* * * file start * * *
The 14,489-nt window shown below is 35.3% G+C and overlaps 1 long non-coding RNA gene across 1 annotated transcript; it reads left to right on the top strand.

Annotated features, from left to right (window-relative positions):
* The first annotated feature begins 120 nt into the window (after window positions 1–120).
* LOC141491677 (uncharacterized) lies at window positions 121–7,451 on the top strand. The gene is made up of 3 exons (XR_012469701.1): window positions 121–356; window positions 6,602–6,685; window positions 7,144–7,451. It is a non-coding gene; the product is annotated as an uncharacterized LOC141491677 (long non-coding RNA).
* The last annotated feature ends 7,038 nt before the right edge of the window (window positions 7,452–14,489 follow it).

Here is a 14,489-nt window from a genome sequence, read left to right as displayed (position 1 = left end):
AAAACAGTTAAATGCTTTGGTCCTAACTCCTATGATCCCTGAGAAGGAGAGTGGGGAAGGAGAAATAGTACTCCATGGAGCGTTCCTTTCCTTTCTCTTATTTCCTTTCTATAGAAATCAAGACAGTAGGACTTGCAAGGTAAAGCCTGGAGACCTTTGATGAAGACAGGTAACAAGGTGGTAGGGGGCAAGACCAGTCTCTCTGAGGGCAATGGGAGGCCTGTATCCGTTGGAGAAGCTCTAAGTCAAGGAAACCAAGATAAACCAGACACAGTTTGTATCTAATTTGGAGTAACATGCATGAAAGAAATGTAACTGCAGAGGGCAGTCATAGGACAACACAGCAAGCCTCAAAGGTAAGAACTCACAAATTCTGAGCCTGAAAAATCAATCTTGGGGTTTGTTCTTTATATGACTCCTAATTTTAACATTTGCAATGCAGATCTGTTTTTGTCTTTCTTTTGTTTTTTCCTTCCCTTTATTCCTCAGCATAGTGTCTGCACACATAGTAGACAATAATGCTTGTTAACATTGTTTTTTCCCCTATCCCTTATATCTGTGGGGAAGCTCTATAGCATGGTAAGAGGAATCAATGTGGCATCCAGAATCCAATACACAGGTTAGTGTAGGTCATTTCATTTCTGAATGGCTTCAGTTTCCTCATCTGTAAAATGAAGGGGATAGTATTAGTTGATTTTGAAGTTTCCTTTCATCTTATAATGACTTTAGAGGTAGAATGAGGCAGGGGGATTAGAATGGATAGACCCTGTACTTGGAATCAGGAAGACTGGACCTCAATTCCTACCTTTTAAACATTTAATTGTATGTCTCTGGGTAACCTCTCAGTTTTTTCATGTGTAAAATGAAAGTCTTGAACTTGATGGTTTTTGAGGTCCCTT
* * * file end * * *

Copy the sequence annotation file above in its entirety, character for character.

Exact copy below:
The 14,489-nt window shown below is 35.3% G+C and overlaps 1 long non-coding RNA gene across 1 annotated transcript; it reads left to right on the top strand.

Annotated features, from left to right (window-relative positions):
* The first annotated feature begins 120 nt into the window (after window positions 1–120).
* LOC141491677 (uncharacterized) lies at window positions 121–7,451 on the top strand. The gene is made up of 3 exons (XR_012469701.1): window positions 121–356; window positions 6,602–6,685; window positions 7,144–7,451. It is a non-coding gene; the product is annotated as an uncharacterized LOC141491677 (long non-coding RNA).
* The last annotated feature ends 7,038 nt before the right edge of the window (window positions 7,452–14,489 follow it).

Here is a 14,489-nt window from a genome sequence, read left to right as displayed (position 1 = left end):
AAAACAGTTAAATGCTTTGGTCCTAACTCCTATGATCCCTGAGAAGGAGAGTGGGGAAGGAGAAATAGTACTCCATGGAGCGTTCCTTTCCTTTCTCTTATTTCCTTTCTATAGAAATCAAGACAGTAGGACTTGCAAGGTAAAGCCTGGAGACCTTTGATGAAGACAGGTAACAAGGTGGTAGGGGGCAAGACCAGTCTCTCTGAGGGCAATGGGAGGCCTGTATCCGTTGGAGAAGCTCTAAGTCAAGGAAACCAAGATAAACCAGACACAGTTTGTATCTAATTTGGAGTAACATGCATGAAAGAAATGTAACTGCAGAGGGCAGTCATAGGACAACACAGCAAGCCTCAAAGGTAAGAACTCACAAATTCTGAGCCTGAAAAATCAATCTTGGGGTTTGTTCTTTATATGACTCCTAATTTTAACATTTGCAATGCAGATCTGTTTTTGTCTTTCTTTTGTTTTTTCCTTCCCTTTATTCCTCAGCATAGTGTCTGCACACATAGTAGACAATAATGCTTGTTAACATTGTTTTTTCCCCTATCCCTTATATCTGTGGGGAAGCTCTATAGCATGGTAAGAGGAATCAATGTGGCATCCAGAATCCAATACACAGGTTAGTGTAGGTCATTTCATTTCTGAATGGCTTCAGTTTCCTCATCTGTAAAATGAAGGGGATAGTATTAGTTGATTTTGAAGTTTCCTTTCATCTTATAATGACTTTAGAGGTAGAATGAGGCAGGGGGATTAGAATGGATAGACCCTGTACTTGGAATCAGGAAGACTGGACCTCAATTCCTACCTTTTAAACATTTAATTGTATGTCTCTGGGTAACCTCTCAGTTTTTTCATGTGTAAAATGAAAGTCTTGAACTTGATGGTTTTTGAGGTCCCTT